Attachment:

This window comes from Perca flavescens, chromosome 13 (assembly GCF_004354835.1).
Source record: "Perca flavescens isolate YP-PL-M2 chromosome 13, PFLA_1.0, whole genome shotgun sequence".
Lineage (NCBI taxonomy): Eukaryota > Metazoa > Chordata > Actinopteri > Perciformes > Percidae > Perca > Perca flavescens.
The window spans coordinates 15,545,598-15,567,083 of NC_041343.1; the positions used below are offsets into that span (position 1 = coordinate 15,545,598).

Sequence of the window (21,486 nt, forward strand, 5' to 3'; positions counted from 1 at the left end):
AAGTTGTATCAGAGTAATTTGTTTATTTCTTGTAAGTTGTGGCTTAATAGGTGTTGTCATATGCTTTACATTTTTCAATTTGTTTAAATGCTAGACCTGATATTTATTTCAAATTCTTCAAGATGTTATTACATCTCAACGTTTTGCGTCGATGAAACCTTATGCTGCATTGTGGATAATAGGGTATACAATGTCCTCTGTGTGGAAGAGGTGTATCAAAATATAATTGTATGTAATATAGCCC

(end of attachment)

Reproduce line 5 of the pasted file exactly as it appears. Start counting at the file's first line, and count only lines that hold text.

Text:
Sequence of the window (21,486 nt, forward strand, 5' to 3'; positions counted from 1 at the left end):